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Life is funny.  And sad, and touching, and poignant, and heartbreaking.  But this evening it was funny in a way.  I was driving home from the PIP (people in peril) shelter in Worcester, where I had observed and then performed a couple of HIV tests.  The PIP shelter is like a thousand other wet shelters in urban settings – it’s dirty, and smells a bit, and has an immense amount of humanity inside.  I was a little sad driving home, because what I had seen at PIP was what I had seen in lots of other places before.  We had 5 folks come through for testing, one of whom was a woman about my age.  She was falling asleep during the test, completely zoned out on whatever she had injected a couple of hours ago.  She was getting tested because of unsafe behavior around needle sharing and sex.  What really was the difference between us that led us to such drastically different places in life?  Maybe I did a little better in school, or she grew up with less family support, or I was sheltered from something that ended up sucking her in and taking over her life.  But whatever it was, we were now on opposite sides of this HIV test in this shelter. I felt old and resigned, and I’m not even that old and shouldn’t be resigned, because I haven’t seen everything there is to see.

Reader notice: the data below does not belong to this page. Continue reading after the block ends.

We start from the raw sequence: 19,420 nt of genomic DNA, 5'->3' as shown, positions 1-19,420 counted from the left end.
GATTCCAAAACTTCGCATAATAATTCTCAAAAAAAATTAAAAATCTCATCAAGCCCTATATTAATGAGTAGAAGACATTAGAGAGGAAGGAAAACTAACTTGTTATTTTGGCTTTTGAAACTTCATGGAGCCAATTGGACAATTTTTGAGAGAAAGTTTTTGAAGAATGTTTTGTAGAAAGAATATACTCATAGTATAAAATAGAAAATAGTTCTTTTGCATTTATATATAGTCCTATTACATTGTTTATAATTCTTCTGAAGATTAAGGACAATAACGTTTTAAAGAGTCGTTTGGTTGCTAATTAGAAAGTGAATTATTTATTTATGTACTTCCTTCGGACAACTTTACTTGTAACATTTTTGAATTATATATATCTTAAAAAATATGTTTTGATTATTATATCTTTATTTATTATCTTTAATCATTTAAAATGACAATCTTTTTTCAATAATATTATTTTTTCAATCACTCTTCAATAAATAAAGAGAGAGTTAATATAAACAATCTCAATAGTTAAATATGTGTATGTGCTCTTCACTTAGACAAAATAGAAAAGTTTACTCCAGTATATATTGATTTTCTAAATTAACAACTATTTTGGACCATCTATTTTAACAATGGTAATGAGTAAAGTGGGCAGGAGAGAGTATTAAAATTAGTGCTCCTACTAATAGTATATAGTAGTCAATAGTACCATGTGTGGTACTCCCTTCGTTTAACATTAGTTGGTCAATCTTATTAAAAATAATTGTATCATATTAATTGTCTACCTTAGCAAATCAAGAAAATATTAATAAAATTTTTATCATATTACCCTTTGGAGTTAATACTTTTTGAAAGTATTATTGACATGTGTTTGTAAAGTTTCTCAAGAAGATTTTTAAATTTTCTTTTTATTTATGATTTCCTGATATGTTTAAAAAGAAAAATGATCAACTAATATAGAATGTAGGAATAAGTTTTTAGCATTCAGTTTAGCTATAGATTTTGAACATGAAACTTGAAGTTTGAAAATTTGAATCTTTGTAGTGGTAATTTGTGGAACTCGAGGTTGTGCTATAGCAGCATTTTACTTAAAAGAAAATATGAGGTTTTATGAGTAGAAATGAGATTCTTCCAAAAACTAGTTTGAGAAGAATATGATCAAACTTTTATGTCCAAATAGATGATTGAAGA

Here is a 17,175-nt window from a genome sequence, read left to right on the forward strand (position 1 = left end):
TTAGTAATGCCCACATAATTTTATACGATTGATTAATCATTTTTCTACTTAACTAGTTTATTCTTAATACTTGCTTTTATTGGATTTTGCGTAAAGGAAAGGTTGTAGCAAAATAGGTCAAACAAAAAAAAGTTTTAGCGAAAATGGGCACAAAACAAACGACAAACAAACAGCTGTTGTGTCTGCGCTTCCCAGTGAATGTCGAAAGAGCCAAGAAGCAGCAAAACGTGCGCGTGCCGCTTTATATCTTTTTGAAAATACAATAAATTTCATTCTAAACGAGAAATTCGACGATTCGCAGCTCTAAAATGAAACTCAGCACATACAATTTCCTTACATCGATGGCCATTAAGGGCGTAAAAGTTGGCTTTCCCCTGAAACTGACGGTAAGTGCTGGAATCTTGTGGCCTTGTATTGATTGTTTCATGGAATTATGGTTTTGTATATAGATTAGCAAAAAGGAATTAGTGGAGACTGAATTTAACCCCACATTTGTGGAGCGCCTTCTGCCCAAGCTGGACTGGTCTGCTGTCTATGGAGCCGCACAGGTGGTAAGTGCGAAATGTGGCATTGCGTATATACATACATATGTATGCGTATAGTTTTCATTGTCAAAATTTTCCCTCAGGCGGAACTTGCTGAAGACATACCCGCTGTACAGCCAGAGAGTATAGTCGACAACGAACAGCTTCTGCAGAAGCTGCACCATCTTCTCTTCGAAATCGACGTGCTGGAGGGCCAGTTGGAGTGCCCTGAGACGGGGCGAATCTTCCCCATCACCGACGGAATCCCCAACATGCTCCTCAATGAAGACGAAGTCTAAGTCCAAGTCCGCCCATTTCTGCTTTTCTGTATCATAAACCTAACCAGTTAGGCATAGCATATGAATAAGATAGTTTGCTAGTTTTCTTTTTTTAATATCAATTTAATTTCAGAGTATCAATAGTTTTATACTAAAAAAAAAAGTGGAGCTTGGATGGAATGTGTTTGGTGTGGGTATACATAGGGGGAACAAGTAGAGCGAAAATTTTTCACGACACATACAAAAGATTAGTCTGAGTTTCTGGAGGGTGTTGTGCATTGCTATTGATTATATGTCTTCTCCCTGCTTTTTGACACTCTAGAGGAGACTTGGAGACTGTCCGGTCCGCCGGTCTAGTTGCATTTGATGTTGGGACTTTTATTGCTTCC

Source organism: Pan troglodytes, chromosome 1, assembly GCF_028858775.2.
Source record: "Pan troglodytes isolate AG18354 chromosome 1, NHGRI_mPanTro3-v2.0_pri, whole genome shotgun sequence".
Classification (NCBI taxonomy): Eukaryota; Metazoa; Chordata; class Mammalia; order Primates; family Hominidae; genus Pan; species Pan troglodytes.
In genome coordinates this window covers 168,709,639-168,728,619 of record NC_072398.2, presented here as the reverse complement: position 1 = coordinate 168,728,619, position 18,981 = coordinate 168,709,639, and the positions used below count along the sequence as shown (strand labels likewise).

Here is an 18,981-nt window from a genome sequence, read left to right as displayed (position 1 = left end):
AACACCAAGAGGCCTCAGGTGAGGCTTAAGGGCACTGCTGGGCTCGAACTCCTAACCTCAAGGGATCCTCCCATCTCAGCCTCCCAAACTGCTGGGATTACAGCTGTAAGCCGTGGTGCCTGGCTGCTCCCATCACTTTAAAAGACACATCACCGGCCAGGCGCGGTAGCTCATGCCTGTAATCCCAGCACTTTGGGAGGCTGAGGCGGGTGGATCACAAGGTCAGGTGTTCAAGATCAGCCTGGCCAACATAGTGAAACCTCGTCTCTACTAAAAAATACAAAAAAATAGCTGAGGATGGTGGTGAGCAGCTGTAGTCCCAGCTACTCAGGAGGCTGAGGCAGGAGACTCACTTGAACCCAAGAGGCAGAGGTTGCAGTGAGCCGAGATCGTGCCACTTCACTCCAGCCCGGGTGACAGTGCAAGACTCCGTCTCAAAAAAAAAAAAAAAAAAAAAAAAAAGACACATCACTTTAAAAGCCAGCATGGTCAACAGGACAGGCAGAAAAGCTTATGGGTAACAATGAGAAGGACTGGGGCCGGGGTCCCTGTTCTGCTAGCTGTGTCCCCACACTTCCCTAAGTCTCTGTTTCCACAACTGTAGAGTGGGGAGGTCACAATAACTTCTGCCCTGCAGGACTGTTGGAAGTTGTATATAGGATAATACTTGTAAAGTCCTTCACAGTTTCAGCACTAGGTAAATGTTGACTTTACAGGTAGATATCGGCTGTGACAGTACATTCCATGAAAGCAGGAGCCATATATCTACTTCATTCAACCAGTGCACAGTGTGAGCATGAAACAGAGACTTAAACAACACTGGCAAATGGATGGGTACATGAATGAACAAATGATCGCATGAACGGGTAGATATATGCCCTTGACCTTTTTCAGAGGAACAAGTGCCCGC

But I was driving through Worcester, feeling sad about the different ways people try to escape life and injure themselves in the process, when I looked off to my right and saw a beautiful, breathtaking rainbow.  Immediately I was reminded that rainbows truly are signs for hope and promise.  And I was reminded that the harm reduction model, which I have such a hard time with sometimes, is seeing that hope and promise just a little bit at a time instead of all at once.  The end product is no less beautiful, but the journey to get to it might take a bit more patience.